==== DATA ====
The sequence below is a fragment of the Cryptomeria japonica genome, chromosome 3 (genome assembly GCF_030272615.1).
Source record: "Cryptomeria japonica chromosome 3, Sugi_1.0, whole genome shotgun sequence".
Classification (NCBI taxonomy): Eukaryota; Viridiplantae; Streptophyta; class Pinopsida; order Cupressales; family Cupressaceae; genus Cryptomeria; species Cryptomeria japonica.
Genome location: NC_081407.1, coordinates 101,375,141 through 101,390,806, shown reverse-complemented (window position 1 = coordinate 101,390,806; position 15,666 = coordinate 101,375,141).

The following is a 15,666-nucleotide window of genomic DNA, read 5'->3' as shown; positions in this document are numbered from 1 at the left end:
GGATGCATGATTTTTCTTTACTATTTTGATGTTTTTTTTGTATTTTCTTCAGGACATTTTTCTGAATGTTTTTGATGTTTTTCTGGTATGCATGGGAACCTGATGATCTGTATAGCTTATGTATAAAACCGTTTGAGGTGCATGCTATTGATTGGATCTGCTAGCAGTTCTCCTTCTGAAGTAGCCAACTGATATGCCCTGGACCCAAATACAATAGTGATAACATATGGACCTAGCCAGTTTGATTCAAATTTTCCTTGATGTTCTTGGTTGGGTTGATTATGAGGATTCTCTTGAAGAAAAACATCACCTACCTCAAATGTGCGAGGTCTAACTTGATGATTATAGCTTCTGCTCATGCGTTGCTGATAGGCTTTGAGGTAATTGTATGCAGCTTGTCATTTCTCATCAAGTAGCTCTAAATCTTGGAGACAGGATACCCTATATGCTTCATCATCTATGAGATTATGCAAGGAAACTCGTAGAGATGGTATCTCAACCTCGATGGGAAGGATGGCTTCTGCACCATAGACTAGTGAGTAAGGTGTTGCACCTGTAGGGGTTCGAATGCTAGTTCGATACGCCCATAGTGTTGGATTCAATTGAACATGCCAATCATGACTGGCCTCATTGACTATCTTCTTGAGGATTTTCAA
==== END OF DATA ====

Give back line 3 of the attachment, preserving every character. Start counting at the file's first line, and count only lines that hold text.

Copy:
Classification (NCBI taxonomy): Eukaryota; Viridiplantae; Streptophyta; class Pinopsida; order Cupressales; family Cupressaceae; genus Cryptomeria; species Cryptomeria japonica.